Relative Atomic Mass and Relative Molecular MassEdit
The isotope is the standard for relative mass. A relative atomic mass of 1 is 1 twelfth of the mass of 1 atom of . Carbon is used due to its relative abundance in nature.
The Mole and the Avogadro Constant (L)Edit
Avogadro Constant and The MoleEdit
The Avogadro Constant is a quantity and is given the symbol L:
A mole of particles is L particles. I.e.
The mass of 1 mole of particles of a substance with a relative atomic mass of 1, is precisely 1g.
1 mole of (relative atomic mass 12) is 12g.
is a quantitative expression of the concentration of a solution.
Or more simply, it is the concentration when measured in moles per dm3.
Sometimes you will see 'm' used as a short version of this. E.g. 5m acid means 5 moles per cubic decimeter. A capital M should not be used as that means meters so a small m should be used or mol to be clearer.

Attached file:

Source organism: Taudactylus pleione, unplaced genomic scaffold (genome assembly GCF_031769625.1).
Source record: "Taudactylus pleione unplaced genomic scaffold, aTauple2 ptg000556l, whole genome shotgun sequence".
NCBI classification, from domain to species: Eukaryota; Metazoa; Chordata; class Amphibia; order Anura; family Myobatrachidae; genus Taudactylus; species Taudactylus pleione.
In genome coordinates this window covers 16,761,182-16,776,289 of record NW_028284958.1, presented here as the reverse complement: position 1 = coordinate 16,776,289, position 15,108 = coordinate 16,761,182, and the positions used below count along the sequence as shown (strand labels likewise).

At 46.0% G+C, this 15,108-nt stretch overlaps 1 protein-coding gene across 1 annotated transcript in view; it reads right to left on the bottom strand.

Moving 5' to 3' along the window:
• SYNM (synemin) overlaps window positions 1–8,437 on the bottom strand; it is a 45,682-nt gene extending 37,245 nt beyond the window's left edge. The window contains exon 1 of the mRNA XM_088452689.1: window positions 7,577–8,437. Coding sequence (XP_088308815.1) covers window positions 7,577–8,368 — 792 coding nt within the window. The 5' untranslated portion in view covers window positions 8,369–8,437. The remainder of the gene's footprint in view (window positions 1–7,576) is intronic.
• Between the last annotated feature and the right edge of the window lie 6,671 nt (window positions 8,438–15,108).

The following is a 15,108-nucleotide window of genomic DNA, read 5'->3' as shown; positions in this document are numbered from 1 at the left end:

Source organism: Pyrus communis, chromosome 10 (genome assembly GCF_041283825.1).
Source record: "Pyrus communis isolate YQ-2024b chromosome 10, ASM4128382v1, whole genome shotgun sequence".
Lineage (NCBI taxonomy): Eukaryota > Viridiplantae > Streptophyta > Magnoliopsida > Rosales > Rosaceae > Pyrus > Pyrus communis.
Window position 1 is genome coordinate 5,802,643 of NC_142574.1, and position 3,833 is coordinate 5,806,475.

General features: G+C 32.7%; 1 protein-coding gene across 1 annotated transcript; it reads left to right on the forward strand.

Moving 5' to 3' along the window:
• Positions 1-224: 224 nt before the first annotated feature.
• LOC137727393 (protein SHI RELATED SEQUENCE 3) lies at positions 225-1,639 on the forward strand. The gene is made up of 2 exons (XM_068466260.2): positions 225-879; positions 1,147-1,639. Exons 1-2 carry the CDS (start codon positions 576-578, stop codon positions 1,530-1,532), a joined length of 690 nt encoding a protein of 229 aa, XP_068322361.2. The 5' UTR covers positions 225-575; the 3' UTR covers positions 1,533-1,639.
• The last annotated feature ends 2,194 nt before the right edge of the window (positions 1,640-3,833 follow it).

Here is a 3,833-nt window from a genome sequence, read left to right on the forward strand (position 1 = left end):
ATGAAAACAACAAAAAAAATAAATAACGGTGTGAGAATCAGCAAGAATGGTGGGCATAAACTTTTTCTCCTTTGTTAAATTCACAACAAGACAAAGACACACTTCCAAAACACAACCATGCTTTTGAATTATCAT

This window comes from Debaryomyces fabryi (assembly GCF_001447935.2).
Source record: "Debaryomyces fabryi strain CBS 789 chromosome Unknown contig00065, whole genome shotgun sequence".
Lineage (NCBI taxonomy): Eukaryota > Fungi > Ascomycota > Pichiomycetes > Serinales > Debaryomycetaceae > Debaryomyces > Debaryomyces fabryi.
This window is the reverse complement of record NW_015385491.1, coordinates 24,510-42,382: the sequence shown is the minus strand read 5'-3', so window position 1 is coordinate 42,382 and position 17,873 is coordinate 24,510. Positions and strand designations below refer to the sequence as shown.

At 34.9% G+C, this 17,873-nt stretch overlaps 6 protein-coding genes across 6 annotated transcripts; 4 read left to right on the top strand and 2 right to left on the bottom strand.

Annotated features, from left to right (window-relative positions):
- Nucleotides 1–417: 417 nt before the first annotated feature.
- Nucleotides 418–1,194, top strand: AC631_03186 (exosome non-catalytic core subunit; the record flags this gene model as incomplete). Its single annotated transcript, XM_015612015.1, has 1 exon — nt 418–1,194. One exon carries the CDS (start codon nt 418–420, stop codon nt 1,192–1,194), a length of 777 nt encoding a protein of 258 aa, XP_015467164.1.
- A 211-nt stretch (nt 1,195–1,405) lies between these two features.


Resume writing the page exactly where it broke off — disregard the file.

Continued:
Isotopes have different mass numbers but the same atomic numbers. They are particles with the same number of protons (same element) but with different number of neutrons. is an isotope of as they both have 6 protons but different number of neutrons.
The Ideal Gas EquationEdit
p is the pressure of the gas in Pa (Nm−2)
V is the volume of the gas in m3
n is the number of moles
R is the gas constant (8.31 J K−1 mol−1)
T is the temperature in Kelvin (equivalent to degrees Celsius + 273)
Empirical and Molecular FormulaeEdit
- Empirical formula: The simplest whole number ratio of atom types present in a molecule of a compound.
- Molecular formula: The actual number of atoms of each element present in a molecule of a compound.
To determine a molecular formula you need the given mass of the substance and the empirical formula mass. Divide the given mass by the empirical formula mass.
Multiply the given answer by the ratios in the empirical formula and you will have the molecular formula.